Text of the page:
Infatuation, as Jefferson Hayman describes it, is a central concept of his latest exhibition. The show title "Limerence" refers to a state of intrigue that does not need to be reciprocated, thus implying that each photograph details a unique object or state that offers its own subtle beauty to Hayman. Each of his photographs contains a hair of mystery, in that its narrative is not necessarily explicit. In this, Hayman allows viewers to write their own story. This constructs a powerful dynamic between the viewer and the artist; whereas Hayman leads us to discover the same beauty that he himself sees.
The invitational image Vesper details a solitary fedora, which appears to be floating on a black background. This stunning print forces our eye to imagine the silhouette of an invisible man beneath the hat. The word vesper, stemming from Latin, signifies the first star of an evening. This evokes the same sense of charm and subtlety that Hayman references throughout this exhibition. While we associate the darkness of the nighttime with secret and mystery, the starkness of the fedora grounds us in reality. The juxtaposition between our physical understanding and our venturing imaginations erects a peculiar emotion, forcing us to settle somewhere in between. This leaves the viewer with a sense of longing, one that can only be satisfied by looking again. This defines Hayman's connection to his subjects and the utter infatuation that he describes.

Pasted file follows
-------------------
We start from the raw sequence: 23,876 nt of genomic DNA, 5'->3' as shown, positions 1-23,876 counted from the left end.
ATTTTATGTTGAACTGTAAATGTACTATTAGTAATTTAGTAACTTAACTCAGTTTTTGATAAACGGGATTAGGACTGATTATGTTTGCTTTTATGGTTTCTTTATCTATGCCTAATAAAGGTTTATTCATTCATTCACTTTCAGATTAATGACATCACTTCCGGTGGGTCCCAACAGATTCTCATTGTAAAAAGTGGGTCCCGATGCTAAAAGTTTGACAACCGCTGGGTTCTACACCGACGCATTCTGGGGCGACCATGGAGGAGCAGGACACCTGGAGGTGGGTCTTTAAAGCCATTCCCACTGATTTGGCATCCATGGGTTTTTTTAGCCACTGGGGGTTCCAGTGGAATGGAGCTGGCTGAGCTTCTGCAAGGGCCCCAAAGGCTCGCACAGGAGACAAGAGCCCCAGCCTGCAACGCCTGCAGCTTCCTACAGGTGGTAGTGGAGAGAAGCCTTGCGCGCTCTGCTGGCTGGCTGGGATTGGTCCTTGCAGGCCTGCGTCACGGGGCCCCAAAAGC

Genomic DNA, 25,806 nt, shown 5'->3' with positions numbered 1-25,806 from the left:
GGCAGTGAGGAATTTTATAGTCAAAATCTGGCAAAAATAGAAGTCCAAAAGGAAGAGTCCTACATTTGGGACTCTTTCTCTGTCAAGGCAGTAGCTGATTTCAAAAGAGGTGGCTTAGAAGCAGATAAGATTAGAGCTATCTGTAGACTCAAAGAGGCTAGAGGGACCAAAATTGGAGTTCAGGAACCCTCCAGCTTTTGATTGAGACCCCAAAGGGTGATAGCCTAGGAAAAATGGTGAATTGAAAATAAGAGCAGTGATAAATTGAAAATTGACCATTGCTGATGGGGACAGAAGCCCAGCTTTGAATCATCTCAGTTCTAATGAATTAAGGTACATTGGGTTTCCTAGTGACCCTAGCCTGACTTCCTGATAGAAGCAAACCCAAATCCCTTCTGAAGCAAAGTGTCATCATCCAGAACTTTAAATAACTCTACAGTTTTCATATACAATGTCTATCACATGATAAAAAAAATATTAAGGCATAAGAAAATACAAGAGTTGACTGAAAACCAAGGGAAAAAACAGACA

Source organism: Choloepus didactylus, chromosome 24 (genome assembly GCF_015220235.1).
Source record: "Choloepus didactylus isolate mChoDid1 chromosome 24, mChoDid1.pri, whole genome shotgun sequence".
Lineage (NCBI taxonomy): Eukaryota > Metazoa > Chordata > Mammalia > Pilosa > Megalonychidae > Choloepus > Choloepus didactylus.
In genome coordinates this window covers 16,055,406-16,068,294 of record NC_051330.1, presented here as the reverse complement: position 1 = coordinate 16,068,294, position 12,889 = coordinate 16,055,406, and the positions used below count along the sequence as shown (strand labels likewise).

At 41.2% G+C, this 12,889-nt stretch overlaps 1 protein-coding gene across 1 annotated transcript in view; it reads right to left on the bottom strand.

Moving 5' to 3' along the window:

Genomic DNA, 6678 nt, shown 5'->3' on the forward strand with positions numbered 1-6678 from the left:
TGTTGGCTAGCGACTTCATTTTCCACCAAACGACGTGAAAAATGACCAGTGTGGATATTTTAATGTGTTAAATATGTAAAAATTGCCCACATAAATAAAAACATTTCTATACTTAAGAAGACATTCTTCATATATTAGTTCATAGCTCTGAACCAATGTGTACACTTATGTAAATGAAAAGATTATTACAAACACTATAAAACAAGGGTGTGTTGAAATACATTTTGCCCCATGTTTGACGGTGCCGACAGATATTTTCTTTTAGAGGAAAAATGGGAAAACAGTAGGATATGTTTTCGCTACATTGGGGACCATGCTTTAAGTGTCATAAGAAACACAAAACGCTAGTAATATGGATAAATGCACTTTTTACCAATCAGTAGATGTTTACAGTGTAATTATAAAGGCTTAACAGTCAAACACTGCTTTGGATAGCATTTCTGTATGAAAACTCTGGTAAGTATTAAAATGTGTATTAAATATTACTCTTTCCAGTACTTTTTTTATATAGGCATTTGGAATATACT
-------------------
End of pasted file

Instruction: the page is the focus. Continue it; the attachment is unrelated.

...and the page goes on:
The images of "Limerence" contain deep, powerful landscapes as well as a collection of fascinating vintage objects, including high heels, a golf ball, and an old film camera. These objects appear as if taken from a time capsule; suitable choices as Hayman states one of his mentors and inspirations was Edward Steichen, one of the pre-eminent photographers of the early 20th century. The colors of each photograph unite Hayman's show as one. With a muted pallet of somber blue, gray, and brown, it does not shout at the viewer, but rather whispers. The desaturated color fields offer a more contemplative sensation and truly call on the viewer to reflect.
Though Hayman most often documents common objects, the soft colors make us linger. We begin to sense a deeper meaning and story behind each photograph, one that feels nostalgic. While each photograph is encased in its own distinctive, artist made or antique frame, they meld together seamlessly, with details from one flowing into the other. The warm, wooden frames lie against a familiar robins egg blue wall, which take us back to cozy nights at home. Hayman is endlessly inspired by story telling and capturing the world as he sees it. In the details of each photograph, he aspires to create a legacy that will outlive him and will continue to have the same haunting effect.
Jefferson Hayman grew up in Mechanicsburg, Pennsylvania. He received his Bachelor of Arts degree from Kutztown University. His work can be found in many private and public collections, most notably The Museum of Modern Art Library, The New York Public Library, President Bill Clinton, Robert DeNiro, The Boston Athenaeum, and Ralph Lauren. Hayman recently was awarded the Pollock-Krasner grant for artistic merit.
This is his third solo exhibition at the Robin Rice Gallery.